Copy-Right.org
Licensing Notes

TermLicensing Notes
CategoryOptional Elements
DefinitionRefers to a data element which allows free-text notes regarding the license, the negotiation, the product, etc.
SampleNo sample for this term available

Additional web pages related to 'optional elements':

  • Link to Redacted License Agreement

    Facts on copyright

    • Different countries impose different tests, although generally the requirements are low. In the United Kingdom there has to be some 'skill, originality and work' which has gone into it. However, even fairly trivial amounts of these qualities are sufficient for determining whether a particular act of copying constitutes an infringement of the author's original expression.
    • The American exclusive rights tradition is inconsistent with the notion of moral rights as it was constituted in the Civil Code tradition stemming from France's revolution. In the United States, exclusive rights are statutory and granted by Congress. The first major copyright case in the United States, Wheaton v. Peters, established that copyright was not a natural right or a common law right. Although the case was later nullified when the Supreme Court declared it null and void, it soon became a symbol for the morality of copyright. When the United States signed the Berne Convention, they stipulated that the Convention's "moral rights" provisions were addressed sufficiently by other statutes, such as laws covering libel and slander. In most of Europe it is not possible for authors to assign their moral rights (unlike the copyright itself, which is regarded as an item of property which can be sold, licensed, lent, mortgaged or given like any other property).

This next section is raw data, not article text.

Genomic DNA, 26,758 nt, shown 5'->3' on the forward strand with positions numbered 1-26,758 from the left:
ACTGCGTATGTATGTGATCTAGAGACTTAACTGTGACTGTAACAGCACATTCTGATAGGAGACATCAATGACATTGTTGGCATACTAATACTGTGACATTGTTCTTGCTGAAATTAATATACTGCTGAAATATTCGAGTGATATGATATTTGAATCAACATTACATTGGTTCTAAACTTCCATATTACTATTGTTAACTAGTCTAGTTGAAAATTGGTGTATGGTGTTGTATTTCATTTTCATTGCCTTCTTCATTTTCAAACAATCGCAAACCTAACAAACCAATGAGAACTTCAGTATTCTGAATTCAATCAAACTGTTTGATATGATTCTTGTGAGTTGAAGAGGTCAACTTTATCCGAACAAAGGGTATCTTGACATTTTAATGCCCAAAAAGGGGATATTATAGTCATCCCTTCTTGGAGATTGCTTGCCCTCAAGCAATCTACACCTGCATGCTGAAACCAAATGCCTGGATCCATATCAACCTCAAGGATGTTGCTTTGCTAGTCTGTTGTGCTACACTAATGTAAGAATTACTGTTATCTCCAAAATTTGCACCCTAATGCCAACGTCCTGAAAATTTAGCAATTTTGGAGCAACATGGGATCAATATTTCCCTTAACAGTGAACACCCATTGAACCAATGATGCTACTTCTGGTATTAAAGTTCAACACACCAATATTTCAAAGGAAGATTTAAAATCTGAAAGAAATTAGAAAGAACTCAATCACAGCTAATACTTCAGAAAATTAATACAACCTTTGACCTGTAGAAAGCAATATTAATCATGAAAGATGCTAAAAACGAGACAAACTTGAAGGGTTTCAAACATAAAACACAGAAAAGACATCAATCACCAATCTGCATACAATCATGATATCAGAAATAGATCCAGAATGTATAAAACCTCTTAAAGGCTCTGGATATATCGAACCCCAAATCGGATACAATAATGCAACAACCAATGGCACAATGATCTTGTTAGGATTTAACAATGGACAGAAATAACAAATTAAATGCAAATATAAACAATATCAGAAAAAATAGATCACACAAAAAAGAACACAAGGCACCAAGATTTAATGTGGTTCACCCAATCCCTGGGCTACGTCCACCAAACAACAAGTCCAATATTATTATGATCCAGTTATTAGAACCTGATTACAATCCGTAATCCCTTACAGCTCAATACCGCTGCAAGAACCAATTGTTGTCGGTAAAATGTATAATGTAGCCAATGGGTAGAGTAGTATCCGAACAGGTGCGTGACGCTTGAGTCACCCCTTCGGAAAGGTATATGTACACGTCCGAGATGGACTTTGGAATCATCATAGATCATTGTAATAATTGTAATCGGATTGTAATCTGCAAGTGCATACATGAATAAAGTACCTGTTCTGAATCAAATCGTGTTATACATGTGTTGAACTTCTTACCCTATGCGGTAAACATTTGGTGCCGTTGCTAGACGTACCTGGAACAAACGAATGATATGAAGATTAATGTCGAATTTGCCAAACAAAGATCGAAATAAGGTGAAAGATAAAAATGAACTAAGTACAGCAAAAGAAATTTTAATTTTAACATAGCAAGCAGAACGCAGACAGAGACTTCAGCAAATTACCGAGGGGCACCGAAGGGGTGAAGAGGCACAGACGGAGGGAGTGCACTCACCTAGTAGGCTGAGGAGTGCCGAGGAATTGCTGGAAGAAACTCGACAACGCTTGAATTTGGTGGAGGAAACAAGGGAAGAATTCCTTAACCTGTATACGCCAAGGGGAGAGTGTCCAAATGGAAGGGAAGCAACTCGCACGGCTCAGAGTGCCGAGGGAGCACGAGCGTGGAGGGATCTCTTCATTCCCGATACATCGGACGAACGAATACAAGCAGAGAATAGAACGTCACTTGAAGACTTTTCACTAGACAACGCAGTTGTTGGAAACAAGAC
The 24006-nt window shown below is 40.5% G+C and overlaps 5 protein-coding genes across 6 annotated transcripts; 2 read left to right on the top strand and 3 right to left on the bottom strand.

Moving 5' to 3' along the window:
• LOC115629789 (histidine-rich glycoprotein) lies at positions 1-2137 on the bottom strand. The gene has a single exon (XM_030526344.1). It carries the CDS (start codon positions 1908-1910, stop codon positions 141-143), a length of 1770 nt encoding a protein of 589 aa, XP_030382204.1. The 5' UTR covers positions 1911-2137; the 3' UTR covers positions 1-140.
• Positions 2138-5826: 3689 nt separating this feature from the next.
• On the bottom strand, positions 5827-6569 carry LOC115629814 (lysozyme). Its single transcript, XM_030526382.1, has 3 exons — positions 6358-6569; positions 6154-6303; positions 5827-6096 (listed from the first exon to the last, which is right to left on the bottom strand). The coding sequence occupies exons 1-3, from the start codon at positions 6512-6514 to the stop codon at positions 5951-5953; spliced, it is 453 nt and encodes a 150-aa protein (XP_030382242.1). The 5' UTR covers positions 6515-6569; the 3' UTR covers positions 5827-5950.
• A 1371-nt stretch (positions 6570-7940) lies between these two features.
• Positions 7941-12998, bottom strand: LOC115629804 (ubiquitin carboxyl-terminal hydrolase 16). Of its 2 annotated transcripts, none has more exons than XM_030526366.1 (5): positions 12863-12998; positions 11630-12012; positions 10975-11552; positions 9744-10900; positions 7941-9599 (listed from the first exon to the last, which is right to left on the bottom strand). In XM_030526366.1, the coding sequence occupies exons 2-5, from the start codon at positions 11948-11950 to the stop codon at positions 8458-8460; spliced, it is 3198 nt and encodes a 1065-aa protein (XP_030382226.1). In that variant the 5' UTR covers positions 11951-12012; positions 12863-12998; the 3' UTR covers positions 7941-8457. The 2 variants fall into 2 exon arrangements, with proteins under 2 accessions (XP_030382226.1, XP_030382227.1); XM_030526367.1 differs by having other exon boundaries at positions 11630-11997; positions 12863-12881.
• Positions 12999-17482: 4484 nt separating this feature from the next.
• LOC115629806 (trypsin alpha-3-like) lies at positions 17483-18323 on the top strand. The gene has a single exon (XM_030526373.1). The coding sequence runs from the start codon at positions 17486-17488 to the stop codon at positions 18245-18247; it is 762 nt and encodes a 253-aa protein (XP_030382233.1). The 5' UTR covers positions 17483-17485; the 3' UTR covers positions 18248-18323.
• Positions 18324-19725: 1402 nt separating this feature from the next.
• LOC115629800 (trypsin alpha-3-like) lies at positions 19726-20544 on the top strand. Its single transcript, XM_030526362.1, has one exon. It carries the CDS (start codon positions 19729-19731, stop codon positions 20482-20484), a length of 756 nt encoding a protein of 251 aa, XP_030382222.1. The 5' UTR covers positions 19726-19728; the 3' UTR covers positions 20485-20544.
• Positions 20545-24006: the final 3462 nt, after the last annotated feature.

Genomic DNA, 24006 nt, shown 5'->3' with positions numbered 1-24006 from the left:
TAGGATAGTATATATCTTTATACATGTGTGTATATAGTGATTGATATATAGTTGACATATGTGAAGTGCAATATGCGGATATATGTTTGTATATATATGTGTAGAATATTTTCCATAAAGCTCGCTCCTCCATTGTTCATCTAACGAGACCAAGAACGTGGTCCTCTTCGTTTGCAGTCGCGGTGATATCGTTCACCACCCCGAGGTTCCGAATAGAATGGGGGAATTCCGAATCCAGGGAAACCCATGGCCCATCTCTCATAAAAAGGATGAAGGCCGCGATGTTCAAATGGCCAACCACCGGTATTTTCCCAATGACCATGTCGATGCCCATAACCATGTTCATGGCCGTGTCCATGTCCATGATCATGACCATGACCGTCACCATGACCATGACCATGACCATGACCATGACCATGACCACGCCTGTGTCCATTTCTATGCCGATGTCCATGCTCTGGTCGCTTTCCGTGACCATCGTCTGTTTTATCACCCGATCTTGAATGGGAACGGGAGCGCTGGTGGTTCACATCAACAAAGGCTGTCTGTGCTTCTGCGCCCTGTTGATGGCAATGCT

• The Berne Convention for the Protection of Literary and Artistic Works of 1886 first established the recognition of copyrights between sovereign nations (copyrights were also provided by the Universal Copyright Convention of 1952, but today this agreement is largely only of historical interest). There may be exceptions to this rule, depending on the nature of the work, whether it was created in the course of employment and the purposes for which the work was created.

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